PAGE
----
6. Holtermann A, Mortensen OS, Burr H, Søgaard K, Gyntelberg F, Suadicani P (2009) The interplay between physical activity at work and during leisure time—risk of ischemic heart disease and all-cause mortality in middle-aged Caucasian men. Scand J Work Environ Health 35:466–474CrossRefGoogle Scholar
  7. Holtermann A, Mortensen OS, Burr H, Søgaard K, Gyntelberg F, Suadicani P (2010a) Fitness, work, and leisure-time physical activity and ischaemic heart disease and all-cause mortality among men with pre-existing cardiovascular disease. Scand J Work Environ Health 36:366–372CrossRefGoogle Scholar
  8. Holtermann A, Mortensen OS, Burr H, Søgaard K, Gyntelberg F, Suadicani P (2010b) Physical demands at work, physical fitness, and 30 year ischaemic heart disease and all-cause mortality in The Copenhagen Male Study. Scand J Work Environ Health 36:357–365CrossRefGoogle Scholar
  9. Korn EL, Graubard BI, Midthune D (1997) Time-to-event analysis of longitudinal follow-up of a survey: choice of the time-scale. Am J Epidemiol 145:72–80Google Scholar
  10. Krause N (2010) Physical activity and cardiovascular mortality—disentangling the roles of work, fitness, and leisure. Scand J Work Environ Health 36:349–355CrossRefGoogle Scholar
  11. Krause N, Brand RJ, Kaplan GA, Kauhanen J, Malla S, Tuomainen T-P, Salonen JT (2007) Occupational physical activity, energy expenditure and 11 year progression of carotid atherosclerosis. Scand J Work Environ Health 33:405–424CrossRefGoogle Scholar
  12. Kristal-Boneh E, Harari G, Melamed S, Froom P (2000) Association of physical activity at work with mortality in Israeli industrial employees: the CORDIS study. J Occup Environ Med 42:127–135CrossRefGoogle Scholar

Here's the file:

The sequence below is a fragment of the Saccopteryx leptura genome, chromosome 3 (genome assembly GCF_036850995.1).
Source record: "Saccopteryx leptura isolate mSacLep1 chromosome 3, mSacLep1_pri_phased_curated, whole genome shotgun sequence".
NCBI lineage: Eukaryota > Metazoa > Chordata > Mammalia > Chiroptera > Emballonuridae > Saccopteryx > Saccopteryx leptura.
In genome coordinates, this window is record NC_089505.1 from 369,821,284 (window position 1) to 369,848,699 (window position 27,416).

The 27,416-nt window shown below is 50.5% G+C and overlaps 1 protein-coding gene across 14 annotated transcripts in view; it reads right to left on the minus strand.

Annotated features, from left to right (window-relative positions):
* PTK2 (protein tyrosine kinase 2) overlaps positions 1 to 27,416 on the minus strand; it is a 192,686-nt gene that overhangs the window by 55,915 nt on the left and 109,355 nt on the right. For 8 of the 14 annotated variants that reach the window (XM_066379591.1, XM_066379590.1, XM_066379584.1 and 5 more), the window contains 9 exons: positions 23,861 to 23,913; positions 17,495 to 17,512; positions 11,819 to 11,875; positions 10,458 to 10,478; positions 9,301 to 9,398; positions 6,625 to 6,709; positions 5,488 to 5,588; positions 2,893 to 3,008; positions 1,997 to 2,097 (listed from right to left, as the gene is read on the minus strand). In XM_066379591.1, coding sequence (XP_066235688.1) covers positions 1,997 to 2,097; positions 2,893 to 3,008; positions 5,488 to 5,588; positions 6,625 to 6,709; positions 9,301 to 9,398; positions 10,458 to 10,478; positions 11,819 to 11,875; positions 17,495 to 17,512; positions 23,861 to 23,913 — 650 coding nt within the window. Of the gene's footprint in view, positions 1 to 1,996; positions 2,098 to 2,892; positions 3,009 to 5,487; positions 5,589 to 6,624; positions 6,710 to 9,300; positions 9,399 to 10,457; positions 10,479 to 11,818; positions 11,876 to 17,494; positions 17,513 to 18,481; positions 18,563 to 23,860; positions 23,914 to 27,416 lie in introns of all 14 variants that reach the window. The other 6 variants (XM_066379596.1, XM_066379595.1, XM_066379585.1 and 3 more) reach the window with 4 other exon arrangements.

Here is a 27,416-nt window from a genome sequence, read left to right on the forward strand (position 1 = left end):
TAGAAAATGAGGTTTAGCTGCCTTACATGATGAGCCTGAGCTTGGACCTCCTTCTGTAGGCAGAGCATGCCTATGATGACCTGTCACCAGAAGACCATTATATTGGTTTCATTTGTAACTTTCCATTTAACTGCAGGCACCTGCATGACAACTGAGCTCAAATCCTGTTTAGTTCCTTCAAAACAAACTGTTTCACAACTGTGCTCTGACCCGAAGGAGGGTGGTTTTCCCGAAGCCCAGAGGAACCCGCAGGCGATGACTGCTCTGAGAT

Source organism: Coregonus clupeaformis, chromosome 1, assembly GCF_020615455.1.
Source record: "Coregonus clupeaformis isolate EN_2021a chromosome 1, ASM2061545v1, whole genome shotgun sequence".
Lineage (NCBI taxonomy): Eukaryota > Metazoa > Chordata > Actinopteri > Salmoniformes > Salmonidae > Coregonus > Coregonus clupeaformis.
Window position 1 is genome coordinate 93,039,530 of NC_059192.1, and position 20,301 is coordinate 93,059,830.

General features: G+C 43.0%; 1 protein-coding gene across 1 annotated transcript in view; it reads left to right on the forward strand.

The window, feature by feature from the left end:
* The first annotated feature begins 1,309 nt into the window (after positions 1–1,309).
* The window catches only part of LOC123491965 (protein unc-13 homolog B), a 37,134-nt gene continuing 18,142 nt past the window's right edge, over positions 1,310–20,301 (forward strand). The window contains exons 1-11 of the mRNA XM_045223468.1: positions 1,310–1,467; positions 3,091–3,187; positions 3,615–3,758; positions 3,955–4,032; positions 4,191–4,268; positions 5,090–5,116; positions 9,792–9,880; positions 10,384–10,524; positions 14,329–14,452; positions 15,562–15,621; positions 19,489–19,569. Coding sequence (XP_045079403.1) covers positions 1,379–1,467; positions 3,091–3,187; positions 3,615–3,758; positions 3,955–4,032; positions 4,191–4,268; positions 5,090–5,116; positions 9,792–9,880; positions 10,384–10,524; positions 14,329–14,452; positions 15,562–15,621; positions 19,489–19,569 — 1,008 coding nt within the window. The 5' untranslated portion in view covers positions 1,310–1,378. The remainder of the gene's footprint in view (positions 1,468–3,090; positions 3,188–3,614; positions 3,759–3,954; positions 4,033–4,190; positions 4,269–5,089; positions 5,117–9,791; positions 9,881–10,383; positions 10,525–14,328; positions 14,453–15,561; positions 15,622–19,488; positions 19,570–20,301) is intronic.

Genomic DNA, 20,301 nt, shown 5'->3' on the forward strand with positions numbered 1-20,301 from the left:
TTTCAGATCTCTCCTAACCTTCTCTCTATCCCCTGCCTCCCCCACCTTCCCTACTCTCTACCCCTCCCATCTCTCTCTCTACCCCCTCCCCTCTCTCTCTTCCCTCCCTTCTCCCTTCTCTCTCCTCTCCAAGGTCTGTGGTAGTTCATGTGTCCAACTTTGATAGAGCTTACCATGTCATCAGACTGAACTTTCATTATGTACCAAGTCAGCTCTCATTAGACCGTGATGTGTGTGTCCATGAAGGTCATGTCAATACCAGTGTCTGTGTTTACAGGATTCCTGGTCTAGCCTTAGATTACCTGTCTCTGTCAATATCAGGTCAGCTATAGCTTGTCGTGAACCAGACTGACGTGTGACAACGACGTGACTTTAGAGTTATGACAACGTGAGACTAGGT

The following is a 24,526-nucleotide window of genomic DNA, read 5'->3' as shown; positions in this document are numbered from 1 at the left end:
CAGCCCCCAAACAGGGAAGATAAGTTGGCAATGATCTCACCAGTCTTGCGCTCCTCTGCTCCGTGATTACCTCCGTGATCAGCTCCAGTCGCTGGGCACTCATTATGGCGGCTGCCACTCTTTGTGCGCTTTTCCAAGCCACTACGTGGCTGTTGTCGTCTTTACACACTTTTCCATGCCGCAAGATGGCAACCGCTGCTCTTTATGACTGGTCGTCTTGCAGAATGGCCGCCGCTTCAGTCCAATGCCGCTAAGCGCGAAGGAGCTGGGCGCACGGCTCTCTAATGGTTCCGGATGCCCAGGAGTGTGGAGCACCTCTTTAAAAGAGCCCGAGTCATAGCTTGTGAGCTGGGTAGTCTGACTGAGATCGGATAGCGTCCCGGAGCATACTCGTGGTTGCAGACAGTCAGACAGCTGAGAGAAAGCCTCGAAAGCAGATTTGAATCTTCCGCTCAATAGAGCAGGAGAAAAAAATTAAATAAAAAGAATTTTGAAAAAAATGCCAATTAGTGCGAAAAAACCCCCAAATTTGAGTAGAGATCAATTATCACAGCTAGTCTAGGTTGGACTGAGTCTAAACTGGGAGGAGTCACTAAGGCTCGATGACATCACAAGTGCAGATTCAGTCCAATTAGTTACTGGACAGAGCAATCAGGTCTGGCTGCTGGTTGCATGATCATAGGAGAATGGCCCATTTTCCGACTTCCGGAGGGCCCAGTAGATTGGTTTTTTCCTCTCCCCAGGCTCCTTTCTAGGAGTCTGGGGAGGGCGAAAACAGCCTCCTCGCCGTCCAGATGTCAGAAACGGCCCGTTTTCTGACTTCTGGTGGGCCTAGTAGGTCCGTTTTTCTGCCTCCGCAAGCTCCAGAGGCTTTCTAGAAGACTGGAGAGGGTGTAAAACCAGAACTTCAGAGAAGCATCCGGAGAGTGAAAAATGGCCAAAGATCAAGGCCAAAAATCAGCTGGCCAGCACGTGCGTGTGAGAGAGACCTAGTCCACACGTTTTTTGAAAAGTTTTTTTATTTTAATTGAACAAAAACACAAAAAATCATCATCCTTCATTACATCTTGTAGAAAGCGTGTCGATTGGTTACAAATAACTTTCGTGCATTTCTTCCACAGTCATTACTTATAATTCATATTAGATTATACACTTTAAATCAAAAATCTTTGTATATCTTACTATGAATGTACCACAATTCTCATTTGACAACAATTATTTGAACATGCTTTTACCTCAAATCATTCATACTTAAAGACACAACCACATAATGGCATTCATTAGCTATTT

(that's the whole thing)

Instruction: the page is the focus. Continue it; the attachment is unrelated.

13. Kuper H, Marmot M (2003) Job strain, job demands, decision latitude, and risk of coronary heart disease within the Whitehall II study. J Epidemiol Commun Health 57:147–153CrossRefGoogle Scholar
  14. Lissner L, Bengtsson C, Bjorkelund C, Wedel H (1996) Physical activity levels and changes in relation to longevity: a prospective study of Swedish women. Am J Epidemiol 143:54–62Google Scholar
  15. Paffenbarger RS, Hale WE (1975) Work activity and coronary heart mortality. New Eng J Med 292:545–550CrossRefGoogle Scholar
  16. Pedersen CB, Gotzsche H, Moller JO, Mortensen PB (2006) The Danish civil registration system—a cohort of eight million persons. Dan Med Bull 53:441–449Google Scholar
  17. Salonen JT, Slater JS, Tuomilehto J, Rauramaa R (1988) Leisure time and occupational physical activity: risk of death from ischemic heart disease. Am J Epidemiol 127:87–94Google Scholar
  18. Stender M, Hense HW, Doring A, Keil U (1993) Physical-activity at work and cardiovascular-disease risk—results from the Monica Augsburg Study. Int J Epidemiol 22:644–650CrossRefGoogle Scholar

Copyright information

© Springer-Verlag 2011

Authors and Affiliations

  • Andreas Holtermann
    • 1
    Email author
  • Hermann Burr
    • 1
  • Jørgen V. Hansen
    • 1
  • Niklas Krause
    • 2
  • Karen Søgaard
    • 3
  • Ole S. Mortensen
    • 1
    • 4
  1. 1.National Research Centre for the Working EnvironmentCopenhagenDenmark
  2. 2.Department of Environmental Health Sciences, School of Public HealthUniversity of California Los AngelesLos AngelesUSA
  3. 3.Institute of Sports Science and Clinical BiomechanicsUniversity of Southern DenmarkOdenseDenmark
  4. 4.Department of Occupational and Environmental MedicineBispebjerg University HospitalCopenhagenDenmark

Personalised recommendations